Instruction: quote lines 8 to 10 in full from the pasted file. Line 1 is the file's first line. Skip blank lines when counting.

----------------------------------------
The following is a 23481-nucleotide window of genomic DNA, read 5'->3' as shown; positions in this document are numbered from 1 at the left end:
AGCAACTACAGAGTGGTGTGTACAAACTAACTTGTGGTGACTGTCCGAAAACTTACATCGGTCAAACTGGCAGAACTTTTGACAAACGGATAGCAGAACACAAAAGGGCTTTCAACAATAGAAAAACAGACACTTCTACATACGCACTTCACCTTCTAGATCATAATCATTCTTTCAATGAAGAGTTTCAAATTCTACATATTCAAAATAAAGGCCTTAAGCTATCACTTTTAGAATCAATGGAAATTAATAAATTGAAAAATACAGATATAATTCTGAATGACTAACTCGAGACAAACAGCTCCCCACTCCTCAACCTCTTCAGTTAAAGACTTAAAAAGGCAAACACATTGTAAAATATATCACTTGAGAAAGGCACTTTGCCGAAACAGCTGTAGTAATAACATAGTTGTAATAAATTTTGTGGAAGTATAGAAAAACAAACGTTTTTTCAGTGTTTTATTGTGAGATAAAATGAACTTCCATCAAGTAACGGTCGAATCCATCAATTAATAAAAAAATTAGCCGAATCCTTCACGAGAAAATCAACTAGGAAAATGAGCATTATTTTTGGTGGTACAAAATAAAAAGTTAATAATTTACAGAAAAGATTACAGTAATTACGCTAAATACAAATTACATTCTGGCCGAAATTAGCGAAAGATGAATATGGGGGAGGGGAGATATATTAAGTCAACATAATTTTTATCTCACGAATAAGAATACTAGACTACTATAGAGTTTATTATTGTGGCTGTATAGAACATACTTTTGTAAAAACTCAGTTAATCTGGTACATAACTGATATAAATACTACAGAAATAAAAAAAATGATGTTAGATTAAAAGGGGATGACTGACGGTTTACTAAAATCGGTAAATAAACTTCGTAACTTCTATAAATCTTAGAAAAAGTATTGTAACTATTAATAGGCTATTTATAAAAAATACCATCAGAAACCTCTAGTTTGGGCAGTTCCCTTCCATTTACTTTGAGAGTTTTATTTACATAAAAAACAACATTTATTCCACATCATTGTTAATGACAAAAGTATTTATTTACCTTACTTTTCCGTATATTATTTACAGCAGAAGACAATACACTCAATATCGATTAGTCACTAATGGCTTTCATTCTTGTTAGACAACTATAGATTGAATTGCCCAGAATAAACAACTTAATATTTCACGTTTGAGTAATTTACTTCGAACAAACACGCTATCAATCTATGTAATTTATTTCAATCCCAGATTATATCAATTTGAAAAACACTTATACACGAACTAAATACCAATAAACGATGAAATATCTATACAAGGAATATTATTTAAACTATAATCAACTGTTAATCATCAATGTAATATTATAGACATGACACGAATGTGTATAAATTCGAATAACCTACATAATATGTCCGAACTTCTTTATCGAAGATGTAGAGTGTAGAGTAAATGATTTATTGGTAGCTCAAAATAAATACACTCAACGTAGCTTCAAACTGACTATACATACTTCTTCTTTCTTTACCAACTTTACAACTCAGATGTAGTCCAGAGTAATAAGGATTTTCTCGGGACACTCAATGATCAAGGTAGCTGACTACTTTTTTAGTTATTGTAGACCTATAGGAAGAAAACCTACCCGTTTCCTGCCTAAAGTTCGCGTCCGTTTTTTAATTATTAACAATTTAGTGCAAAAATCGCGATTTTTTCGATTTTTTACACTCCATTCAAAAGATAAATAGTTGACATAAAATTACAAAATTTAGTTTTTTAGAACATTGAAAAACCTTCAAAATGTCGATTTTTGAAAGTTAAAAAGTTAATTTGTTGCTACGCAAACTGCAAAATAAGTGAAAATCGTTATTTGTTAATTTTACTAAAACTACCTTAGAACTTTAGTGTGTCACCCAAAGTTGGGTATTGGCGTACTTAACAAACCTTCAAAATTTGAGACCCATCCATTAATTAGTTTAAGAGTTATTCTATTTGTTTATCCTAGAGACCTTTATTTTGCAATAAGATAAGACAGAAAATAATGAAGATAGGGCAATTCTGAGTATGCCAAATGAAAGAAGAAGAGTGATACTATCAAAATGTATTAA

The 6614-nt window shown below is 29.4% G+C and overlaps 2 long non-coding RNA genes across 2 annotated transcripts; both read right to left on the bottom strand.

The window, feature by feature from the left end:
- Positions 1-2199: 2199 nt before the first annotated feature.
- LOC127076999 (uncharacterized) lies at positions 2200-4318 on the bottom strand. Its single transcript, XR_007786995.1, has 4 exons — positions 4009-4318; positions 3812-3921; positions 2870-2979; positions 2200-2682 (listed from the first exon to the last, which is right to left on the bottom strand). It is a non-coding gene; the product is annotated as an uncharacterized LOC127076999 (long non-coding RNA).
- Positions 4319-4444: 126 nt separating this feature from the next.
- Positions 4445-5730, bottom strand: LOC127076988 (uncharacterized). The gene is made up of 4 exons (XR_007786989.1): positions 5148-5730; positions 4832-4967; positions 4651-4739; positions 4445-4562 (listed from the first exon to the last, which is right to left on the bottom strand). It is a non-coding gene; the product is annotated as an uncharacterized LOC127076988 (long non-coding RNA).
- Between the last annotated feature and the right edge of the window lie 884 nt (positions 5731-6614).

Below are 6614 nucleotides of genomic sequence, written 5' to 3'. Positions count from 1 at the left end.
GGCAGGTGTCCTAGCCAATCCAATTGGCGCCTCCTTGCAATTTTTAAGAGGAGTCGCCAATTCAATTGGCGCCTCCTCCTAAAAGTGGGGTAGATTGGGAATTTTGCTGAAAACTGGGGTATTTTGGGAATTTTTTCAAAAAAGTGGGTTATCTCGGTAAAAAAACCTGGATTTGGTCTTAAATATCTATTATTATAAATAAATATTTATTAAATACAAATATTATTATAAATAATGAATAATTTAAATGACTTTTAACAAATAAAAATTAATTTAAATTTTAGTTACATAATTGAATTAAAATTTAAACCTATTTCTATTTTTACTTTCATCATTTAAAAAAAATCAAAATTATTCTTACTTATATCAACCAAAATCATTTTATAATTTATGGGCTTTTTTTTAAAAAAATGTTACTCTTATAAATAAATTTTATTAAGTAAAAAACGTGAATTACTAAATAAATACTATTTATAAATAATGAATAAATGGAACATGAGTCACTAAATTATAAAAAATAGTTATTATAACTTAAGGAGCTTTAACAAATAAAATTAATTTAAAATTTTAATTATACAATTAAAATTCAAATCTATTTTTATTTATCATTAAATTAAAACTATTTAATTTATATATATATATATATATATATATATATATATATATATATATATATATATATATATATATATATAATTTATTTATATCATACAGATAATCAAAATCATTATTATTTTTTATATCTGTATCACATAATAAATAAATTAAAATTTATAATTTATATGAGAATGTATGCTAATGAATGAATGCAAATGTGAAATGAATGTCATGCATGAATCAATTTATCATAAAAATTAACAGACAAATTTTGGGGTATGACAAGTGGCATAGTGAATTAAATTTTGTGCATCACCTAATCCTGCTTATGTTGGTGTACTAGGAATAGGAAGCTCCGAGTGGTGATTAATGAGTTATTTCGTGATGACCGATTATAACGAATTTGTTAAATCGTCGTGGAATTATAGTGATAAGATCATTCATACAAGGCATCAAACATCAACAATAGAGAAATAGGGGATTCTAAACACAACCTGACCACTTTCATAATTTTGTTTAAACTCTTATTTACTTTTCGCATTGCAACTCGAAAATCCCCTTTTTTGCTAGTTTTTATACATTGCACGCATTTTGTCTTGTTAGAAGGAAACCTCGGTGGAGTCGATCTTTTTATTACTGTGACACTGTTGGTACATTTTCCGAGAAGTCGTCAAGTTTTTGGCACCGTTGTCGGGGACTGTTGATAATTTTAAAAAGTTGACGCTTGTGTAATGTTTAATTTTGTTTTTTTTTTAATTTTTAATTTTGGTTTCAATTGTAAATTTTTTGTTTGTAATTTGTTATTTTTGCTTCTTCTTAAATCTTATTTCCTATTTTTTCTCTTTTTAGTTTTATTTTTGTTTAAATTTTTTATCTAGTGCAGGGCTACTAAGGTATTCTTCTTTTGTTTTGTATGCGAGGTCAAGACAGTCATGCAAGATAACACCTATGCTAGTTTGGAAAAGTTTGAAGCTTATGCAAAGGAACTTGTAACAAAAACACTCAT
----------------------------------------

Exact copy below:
- Positions 4445-5730, bottom strand: LOC127076988 (uncharacterized). The gene is made up of 4 exons (XR_007786989.1): positions 5148-5730; positions 4832-4967; positions 4651-4739; positions 4445-4562 (listed from the first exon to the last, which is right to left on the bottom strand). It is a non-coding gene; the product is annotated as an uncharacterized LOC127076988 (long non-coding RNA).
- Between the last annotated feature and the right edge of the window lie 884 nt (positions 5731-6614).

Below are 6614 nucleotides of genomic sequence, written 5' to 3'. Positions count from 1 at the left end.